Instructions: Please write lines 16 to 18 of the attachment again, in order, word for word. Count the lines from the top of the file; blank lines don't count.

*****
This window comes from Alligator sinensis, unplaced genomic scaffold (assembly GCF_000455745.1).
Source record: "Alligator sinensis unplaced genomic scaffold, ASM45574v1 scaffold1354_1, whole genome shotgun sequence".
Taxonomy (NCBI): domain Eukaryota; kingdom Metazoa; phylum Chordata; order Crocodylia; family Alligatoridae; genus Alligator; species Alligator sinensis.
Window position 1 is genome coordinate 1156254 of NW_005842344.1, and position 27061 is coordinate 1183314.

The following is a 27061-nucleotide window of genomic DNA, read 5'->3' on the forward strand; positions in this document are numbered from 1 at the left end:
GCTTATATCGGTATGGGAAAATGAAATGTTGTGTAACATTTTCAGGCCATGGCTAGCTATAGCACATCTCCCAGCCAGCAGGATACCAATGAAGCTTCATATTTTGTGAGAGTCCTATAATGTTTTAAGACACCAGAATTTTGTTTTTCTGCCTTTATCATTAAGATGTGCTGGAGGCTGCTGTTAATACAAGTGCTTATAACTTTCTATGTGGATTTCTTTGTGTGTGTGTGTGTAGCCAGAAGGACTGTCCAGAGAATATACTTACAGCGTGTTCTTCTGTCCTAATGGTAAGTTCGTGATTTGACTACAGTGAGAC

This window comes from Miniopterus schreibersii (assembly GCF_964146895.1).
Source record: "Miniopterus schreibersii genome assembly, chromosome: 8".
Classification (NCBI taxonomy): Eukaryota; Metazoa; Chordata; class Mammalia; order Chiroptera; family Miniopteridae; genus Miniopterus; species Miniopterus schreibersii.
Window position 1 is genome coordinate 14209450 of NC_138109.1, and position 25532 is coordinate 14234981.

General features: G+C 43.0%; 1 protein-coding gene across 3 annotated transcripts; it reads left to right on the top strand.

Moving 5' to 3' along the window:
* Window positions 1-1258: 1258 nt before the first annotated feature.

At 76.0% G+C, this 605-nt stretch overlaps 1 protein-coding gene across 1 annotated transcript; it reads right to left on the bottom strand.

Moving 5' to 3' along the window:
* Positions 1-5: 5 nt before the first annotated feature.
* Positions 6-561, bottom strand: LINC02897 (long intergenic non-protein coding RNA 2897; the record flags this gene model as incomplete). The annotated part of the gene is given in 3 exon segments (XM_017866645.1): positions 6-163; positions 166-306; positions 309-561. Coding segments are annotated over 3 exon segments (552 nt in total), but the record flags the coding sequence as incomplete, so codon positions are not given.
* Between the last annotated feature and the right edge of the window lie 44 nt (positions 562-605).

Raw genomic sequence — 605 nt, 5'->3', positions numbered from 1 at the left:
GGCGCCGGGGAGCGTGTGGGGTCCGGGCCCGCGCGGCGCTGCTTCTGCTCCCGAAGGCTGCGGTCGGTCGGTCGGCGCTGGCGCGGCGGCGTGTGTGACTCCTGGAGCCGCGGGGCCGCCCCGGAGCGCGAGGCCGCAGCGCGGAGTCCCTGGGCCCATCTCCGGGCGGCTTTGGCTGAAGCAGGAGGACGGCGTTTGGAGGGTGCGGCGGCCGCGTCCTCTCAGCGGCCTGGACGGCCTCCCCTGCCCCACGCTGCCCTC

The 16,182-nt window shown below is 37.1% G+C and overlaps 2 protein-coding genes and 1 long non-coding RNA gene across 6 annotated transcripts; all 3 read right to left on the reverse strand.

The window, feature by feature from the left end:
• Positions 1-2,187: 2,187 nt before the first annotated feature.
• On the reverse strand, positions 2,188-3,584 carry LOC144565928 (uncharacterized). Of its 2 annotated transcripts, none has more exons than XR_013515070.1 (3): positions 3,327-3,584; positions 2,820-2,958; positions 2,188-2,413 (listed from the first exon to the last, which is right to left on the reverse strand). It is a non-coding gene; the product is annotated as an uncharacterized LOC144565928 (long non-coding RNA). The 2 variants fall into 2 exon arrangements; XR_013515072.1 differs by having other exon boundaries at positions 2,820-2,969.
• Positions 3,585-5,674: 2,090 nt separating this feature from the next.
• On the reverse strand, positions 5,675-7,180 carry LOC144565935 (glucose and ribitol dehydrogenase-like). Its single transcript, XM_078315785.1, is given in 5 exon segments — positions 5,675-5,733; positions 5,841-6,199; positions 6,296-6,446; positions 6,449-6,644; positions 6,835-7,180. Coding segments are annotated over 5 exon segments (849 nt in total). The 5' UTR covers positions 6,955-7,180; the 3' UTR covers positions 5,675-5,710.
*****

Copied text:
* Positions 1-5: 5 nt before the first annotated feature.
* Positions 6-561, bottom strand: LINC02897 (long intergenic non-protein coding RNA 2897; the record flags this gene model as incomplete). The annotated part of the gene is given in 3 exon segments (XM_017866645.1): positions 6-163; positions 166-306; positions 309-561. Coding segments are annotated over 3 exon segments (552 nt in total), but the record flags the coding sequence as incomplete, so codon positions are not given.
* Between the last annotated feature and the right edge of the window lie 44 nt (positions 562-605).